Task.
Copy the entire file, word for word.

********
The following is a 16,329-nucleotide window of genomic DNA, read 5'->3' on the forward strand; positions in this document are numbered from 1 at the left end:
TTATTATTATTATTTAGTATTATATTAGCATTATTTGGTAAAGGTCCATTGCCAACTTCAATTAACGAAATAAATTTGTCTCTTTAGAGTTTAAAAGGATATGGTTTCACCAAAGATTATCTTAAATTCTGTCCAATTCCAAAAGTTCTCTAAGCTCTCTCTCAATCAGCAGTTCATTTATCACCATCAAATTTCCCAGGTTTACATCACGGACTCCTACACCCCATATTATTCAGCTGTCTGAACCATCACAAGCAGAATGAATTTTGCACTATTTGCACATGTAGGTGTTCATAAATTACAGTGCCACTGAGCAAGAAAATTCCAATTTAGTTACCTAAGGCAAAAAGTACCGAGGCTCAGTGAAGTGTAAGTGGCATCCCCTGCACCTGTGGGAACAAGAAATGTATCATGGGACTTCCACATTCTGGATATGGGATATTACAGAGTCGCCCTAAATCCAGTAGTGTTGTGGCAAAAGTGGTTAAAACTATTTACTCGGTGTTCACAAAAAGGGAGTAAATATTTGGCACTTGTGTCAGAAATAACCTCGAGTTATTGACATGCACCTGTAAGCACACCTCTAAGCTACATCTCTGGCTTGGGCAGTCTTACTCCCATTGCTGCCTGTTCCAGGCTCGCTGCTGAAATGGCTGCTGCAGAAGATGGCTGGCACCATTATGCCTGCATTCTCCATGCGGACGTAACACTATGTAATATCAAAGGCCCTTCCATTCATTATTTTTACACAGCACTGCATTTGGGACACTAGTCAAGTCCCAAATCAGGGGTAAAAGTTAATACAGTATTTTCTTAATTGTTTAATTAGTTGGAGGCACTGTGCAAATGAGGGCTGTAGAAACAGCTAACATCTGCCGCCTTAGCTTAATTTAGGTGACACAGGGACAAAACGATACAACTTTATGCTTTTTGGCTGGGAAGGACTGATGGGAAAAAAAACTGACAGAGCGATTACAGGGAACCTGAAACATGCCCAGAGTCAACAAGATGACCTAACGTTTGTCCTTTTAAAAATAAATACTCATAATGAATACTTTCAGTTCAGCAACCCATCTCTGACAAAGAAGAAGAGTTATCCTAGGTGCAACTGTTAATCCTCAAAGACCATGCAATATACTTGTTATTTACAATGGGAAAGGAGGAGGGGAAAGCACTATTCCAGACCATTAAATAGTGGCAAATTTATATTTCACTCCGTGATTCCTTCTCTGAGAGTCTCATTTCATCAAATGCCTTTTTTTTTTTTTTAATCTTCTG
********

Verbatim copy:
The following is a 16,329-nucleotide window of genomic DNA, read 5'->3' on the forward strand; positions in this document are numbered from 1 at the left end:
TTATTATTATTATTTAGTATTATATTAGCATTATTTGGTAAAGGTCCATTGCCAACTTCAATTAACGAAATAAATTTGTCTCTTTAGAGTTTAAAAGGATATGGTTTCACCAAAGATTATCTTAAATTCTGTCCAATTCCAAAAGTTCTCTAAGCTCTCTCTCAATCAGCAGTTCATTTATCACCATCAAATTTCCCAGGTTTACATCACGGACTCCTACACCCCATATTATTCAGCTGTCTGAACCATCACAAGCAGAATGAATTTTGCACTATTTGCACATGTAGGTGTTCATAAATTACAGTGCCACTGAGCAAGAAAATTCCAATTTAGTTACCTAAGGCAAAAAGTACCGAGGCTCAGTGAAGTGTAAGTGGCATCCCCTGCACCTGTGGGAACAAGAAATGTATCATGGGACTTCCACATTCTGGATATGGGATATTACAGAGTCGCCCTAAATCCAGTAGTGTTGTGGCAAAAGTGGTTAAAACTATTTACTCGGTGTTCACAAAAAGGGAGTAAATATTTGGCACTTGTGTCAGAAATAACCTCGAGTTATTGACATGCACCTGTAAGCACACCTCTAAGCTACATCTCTGGCTTGGGCAGTCTTACTCCCATTGCTGCCTGTTCCAGGCTCGCTGCTGAAATGGCTGCTGCAGAAGATGGCTGGCACCATTATGCCTGCATTCTCCATGCGGACGTAACACTATGTAATATCAAAGGCCCTTCCATTCATTATTTTTACACAGCACTGCATTTGGGACACTAGTCAAGTCCCAAATCAGGGGTAAAAGTTAATACAGTATTTTCTTAATTGTTTAATTAGTTGGAGGCACTGTGCAAATGAGGGCTGTAGAAACAGCTAACATCTGCCGCCTTAGCTTAATTTAGGTGACACAGGGACAAAACGATACAACTTTATGCTTTTTGGCTGGGAAGGACTGATGGGAAAAAAAACTGACAGAGCGATTACAGGGAACCTGAAACATGCCCAGAGTCAACAAGATGACCTAACGTTTGTCCTTTTAAAAATAAATACTCATAATGAATACTTTCAGTTCAGCAACCCATCTCTGACAAAGAAGAAGAGTTATCCTAGGTGCAACTGTTAATCCTCAAAGACCATGCAATATACTTGTTATTTACAATGGGAAAGGAGGAGGGGAAAGCACTATTCCAGACCATTAAATAGTGGCAAATTTATATTTCACTCCGTGATTCCTTCTCTGAGAGTCTCATTTCATCAAATGCCTTTTTTTTTTTTTTAATCTTCTG